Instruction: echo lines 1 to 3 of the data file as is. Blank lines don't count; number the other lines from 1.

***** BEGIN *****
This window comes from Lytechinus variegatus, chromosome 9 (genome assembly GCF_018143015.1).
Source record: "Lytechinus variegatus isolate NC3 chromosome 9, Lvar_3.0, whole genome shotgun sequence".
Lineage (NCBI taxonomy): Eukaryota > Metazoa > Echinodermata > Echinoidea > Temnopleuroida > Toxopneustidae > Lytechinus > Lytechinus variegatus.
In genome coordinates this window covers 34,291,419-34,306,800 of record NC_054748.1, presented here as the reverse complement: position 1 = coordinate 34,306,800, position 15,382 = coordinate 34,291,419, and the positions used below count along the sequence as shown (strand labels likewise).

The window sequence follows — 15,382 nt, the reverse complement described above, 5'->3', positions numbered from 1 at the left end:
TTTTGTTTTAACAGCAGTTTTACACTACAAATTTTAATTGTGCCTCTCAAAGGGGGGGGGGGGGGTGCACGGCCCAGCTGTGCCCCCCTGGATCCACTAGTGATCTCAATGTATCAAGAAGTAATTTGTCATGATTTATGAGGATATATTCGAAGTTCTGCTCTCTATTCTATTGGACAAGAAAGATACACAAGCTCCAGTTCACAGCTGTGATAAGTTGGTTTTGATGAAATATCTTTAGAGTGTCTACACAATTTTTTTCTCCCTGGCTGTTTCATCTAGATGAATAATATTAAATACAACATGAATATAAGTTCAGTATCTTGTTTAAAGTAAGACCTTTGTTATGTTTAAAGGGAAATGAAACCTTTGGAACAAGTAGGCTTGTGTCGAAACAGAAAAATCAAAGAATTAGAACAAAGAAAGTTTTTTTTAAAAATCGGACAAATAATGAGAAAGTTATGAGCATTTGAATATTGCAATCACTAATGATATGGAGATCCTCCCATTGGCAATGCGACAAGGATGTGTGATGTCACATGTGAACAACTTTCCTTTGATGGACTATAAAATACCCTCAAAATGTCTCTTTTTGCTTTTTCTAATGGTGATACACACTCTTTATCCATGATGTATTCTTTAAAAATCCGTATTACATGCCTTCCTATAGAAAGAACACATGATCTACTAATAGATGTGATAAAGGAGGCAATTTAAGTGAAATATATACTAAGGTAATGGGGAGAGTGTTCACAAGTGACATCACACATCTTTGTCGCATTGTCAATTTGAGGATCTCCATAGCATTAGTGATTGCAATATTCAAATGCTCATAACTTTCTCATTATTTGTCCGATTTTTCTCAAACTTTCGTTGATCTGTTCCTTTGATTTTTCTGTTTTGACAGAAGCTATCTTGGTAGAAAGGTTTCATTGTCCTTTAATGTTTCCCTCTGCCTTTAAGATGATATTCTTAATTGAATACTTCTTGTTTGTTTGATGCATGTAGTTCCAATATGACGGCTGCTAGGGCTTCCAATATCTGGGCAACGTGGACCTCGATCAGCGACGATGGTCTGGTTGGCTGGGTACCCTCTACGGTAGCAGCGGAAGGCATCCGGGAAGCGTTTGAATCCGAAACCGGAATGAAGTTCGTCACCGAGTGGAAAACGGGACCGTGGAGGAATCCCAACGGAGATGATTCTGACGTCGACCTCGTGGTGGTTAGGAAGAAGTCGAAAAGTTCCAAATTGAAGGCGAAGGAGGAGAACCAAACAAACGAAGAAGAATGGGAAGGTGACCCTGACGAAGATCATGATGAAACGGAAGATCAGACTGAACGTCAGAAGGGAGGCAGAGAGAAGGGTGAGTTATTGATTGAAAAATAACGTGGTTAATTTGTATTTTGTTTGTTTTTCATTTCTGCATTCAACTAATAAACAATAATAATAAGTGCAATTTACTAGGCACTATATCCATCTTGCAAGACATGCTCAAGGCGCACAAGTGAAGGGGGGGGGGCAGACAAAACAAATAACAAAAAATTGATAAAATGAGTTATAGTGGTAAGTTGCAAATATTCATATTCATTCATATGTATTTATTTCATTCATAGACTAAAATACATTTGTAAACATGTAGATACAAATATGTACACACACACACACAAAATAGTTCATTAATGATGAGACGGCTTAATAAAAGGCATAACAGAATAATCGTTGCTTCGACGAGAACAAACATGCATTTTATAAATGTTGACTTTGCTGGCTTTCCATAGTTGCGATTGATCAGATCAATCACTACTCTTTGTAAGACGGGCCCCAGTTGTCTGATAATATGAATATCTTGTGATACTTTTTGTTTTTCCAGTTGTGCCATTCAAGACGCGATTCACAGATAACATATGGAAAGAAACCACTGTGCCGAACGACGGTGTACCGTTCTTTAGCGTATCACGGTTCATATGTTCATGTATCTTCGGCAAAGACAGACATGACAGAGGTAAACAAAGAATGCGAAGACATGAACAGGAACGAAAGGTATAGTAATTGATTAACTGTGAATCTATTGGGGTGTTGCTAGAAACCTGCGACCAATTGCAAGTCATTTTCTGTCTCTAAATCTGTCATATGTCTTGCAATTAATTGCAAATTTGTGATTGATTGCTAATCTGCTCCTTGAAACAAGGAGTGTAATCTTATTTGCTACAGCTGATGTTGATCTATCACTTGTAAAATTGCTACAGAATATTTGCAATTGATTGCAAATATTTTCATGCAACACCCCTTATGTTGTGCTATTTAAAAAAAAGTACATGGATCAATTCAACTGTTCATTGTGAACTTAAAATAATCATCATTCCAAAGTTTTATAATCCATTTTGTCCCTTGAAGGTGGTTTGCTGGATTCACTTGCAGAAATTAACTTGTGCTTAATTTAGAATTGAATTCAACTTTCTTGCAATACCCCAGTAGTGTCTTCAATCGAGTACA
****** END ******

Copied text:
This window comes from Lytechinus variegatus, chromosome 9 (genome assembly GCF_018143015.1).
Source record: "Lytechinus variegatus isolate NC3 chromosome 9, Lvar_3.0, whole genome shotgun sequence".
Lineage (NCBI taxonomy): Eukaryota > Metazoa > Echinodermata > Echinoidea > Temnopleuroida > Toxopneustidae > Lytechinus > Lytechinus variegatus.